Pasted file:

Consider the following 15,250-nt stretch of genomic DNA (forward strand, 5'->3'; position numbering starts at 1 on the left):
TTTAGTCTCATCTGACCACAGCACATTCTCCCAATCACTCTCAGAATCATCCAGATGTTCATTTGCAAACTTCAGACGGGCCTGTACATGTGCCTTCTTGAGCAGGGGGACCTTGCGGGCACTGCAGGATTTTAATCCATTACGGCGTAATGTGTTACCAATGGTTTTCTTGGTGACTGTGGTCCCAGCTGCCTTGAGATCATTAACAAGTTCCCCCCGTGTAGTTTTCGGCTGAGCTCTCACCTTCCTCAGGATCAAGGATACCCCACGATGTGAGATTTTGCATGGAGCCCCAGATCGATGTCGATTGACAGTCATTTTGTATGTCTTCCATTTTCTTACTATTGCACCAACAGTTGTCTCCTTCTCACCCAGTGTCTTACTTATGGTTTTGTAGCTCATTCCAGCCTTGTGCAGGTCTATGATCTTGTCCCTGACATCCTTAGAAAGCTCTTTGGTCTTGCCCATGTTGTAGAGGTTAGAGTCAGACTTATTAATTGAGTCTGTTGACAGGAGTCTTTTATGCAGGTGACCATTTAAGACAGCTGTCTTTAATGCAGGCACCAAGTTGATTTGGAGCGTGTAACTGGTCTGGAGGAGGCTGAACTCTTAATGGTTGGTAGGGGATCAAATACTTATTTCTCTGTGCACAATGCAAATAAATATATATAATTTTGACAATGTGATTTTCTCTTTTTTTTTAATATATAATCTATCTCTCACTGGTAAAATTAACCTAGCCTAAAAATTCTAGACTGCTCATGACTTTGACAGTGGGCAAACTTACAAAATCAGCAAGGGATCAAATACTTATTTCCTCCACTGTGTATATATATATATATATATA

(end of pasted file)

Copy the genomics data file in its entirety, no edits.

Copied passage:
Consider the following 15,250-nt stretch of genomic DNA (forward strand, 5'->3'; position numbering starts at 1 on the left):
TTTAGTCTCATCTGACCACAGCACATTCTCCCAATCACTCTCAGAATCATCCAGATGTTCATTTGCAAACTTCAGACGGGCCTGTACATGTGCCTTCTTGAGCAGGGGGACCTTGCGGGCACTGCAGGATTTTAATCCATTACGGCGTAATGTGTTACCAATGGTTTTCTTGGTGACTGTGGTCCCAGCTGCCTTGAGATCATTAACAAGTTCCCCCCGTGTAGTTTTCGGCTGAGCTCTCACCTTCCTCAGGATCAAGGATACCCCACGATGTGAGATTTTGCATGGAGCCCCAGATCGATGTCGATTGACAGTCATTTTGTATGTCTTCCATTTTCTTACTATTGCACCAACAGTTGTCTCCTTCTCACCCAGTGTCTTACTTATGGTTTTGTAGCTCATTCCAGCCTTGTGCAGGTCTATGATCTTGTCCCTGACATCCTTAGAAAGCTCTTTGGTCTTGCCCATGTTGTAGAGGTTAGAGTCAGACTTATTAATTGAGTCTGTTGACAGGAGTCTTTTATGCAGGTGACCATTTAAGACAGCTGTCTTTAATGCAGGCACCAAGTTGATTTGGAGCGTGTAACTGGTCTGGAGGAGGCTGAACTCTTAATGGTTGGTAGGGGATCAAATACTTATTTCTCTGTGCACAATGCAAATAAATATATATAATTTTGACAATGTGATTTTCTCTTTTTTTTTAATATATAATCTATCTCTCACTGGTAAAATTAACCTAGCCTAAAAATTCTAGACTGCTCATGACTTTGACAGTGGGCAAACTTACAAAATCAGCAAGGGATCAAATACTTATTTCCTCCACTGTGTATATATATATATATATATA